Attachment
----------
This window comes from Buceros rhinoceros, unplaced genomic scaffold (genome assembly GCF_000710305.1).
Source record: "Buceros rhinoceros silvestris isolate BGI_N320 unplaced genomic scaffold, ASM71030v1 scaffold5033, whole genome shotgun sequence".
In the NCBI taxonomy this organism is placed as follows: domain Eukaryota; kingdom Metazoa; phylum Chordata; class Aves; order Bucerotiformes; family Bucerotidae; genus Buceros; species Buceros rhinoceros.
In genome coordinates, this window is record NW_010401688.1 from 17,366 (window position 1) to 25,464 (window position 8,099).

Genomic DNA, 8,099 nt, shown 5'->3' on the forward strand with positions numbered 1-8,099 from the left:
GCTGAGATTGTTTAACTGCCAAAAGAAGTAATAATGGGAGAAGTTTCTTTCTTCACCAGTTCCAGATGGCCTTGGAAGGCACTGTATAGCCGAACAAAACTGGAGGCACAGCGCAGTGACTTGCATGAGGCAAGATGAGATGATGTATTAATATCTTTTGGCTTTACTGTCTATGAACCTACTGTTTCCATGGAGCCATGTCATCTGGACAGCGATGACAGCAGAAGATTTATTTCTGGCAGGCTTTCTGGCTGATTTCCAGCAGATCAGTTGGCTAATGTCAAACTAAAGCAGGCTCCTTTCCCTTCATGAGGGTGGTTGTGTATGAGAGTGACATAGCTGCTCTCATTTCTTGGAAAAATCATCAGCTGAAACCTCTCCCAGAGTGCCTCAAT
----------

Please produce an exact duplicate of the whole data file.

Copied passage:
This window comes from Buceros rhinoceros, unplaced genomic scaffold (genome assembly GCF_000710305.1).
Source record: "Buceros rhinoceros silvestris isolate BGI_N320 unplaced genomic scaffold, ASM71030v1 scaffold5033, whole genome shotgun sequence".
In the NCBI taxonomy this organism is placed as follows: domain Eukaryota; kingdom Metazoa; phylum Chordata; class Aves; order Bucerotiformes; family Bucerotidae; genus Buceros; species Buceros rhinoceros.
In genome coordinates, this window is record NW_010401688.1 from 17,366 (window position 1) to 25,464 (window position 8,099).

Genomic DNA, 8,099 nt, shown 5'->3' on the forward strand with positions numbered 1-8,099 from the left:
GCTGAGATTGTTTAACTGCCAAAAGAAGTAATAATGGGAGAAGTTTCTTTCTTCACCAGTTCCAGATGGCCTTGGAAGGCACTGTATAGCCGAACAAAACTGGAGGCACAGCGCAGTGACTTGCATGAGGCAAGATGAGATGATGTATTAATATCTTTTGGCTTTACTGTCTATGAACCTACTGTTTCCATGGAGCCATGTCATCTGGACAGCGATGACAGCAGAAGATTTATTTCTGGCAGGCTTTCTGGCTGATTTCCAGCAGATCAGTTGGCTAATGTCAAACTAAAGCAGGCTCCTTTCCCTTCATGAGGGTGGTTGTGTATGAGAGTGACATAGCTGCTCTCATTTCTTGGAAAAATCATCAGCTGAAACCTCTCCCAGAGTGCCTCAAT